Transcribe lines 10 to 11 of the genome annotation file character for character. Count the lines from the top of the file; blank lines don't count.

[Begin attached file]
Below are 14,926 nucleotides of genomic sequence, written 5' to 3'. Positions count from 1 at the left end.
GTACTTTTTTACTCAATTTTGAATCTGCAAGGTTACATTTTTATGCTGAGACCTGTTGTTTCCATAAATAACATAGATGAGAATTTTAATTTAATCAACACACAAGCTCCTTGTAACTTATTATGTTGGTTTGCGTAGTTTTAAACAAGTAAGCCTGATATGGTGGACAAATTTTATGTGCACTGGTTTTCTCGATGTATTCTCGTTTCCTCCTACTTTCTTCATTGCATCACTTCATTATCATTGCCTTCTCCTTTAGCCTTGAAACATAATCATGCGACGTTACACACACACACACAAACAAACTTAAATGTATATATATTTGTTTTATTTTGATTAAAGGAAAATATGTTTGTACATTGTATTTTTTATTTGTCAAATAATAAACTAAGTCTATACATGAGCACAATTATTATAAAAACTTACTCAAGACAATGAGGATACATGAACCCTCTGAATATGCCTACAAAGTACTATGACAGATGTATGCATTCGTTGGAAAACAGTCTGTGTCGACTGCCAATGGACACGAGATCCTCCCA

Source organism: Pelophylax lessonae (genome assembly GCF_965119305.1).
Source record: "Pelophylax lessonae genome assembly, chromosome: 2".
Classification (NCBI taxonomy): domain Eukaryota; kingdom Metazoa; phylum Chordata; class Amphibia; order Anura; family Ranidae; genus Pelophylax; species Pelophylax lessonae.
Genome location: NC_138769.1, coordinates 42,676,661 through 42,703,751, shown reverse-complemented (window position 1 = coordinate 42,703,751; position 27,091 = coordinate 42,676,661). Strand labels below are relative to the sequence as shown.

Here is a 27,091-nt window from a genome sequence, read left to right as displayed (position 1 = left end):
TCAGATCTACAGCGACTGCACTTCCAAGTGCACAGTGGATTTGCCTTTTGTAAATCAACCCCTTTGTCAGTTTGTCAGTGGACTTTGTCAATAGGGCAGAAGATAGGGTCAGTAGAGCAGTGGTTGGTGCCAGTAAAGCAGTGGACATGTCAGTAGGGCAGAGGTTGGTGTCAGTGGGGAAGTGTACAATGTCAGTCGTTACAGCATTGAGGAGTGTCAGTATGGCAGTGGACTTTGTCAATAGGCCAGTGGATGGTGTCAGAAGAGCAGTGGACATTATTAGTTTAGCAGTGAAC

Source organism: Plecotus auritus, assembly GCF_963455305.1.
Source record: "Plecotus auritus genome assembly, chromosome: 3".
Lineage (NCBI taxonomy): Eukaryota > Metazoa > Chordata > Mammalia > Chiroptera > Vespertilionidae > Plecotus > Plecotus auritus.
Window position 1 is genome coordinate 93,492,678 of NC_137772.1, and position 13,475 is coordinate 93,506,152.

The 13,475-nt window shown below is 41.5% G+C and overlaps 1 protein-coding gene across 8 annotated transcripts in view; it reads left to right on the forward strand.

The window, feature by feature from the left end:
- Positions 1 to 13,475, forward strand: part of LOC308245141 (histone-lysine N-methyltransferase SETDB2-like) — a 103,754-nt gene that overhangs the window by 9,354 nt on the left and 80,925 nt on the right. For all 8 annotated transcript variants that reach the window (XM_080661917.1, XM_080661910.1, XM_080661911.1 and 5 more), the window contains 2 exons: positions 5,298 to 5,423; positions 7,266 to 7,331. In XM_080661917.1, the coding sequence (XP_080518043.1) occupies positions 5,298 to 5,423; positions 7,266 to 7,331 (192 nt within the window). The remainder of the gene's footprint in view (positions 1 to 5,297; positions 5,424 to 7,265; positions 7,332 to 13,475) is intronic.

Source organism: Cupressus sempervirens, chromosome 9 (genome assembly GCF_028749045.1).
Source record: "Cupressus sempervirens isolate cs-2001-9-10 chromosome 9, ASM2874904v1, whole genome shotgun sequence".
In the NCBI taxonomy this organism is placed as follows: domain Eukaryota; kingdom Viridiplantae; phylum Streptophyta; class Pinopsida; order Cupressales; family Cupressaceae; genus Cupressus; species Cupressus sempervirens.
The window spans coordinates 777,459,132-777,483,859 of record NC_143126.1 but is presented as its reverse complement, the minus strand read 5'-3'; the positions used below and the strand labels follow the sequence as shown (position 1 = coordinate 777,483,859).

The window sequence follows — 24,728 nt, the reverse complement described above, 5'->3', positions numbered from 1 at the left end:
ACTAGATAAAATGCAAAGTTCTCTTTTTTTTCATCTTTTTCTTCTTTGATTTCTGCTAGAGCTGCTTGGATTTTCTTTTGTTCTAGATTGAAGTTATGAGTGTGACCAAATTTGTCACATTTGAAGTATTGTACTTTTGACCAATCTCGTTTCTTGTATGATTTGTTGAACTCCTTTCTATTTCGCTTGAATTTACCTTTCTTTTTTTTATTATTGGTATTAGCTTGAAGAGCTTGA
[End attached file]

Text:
Source record: "Plecotus auritus genome assembly, chromosome: 3".
Lineage (NCBI taxonomy): Eukaryota > Metazoa > Chordata > Mammalia > Chiroptera > Vespertilionidae > Plecotus > Plecotus auritus.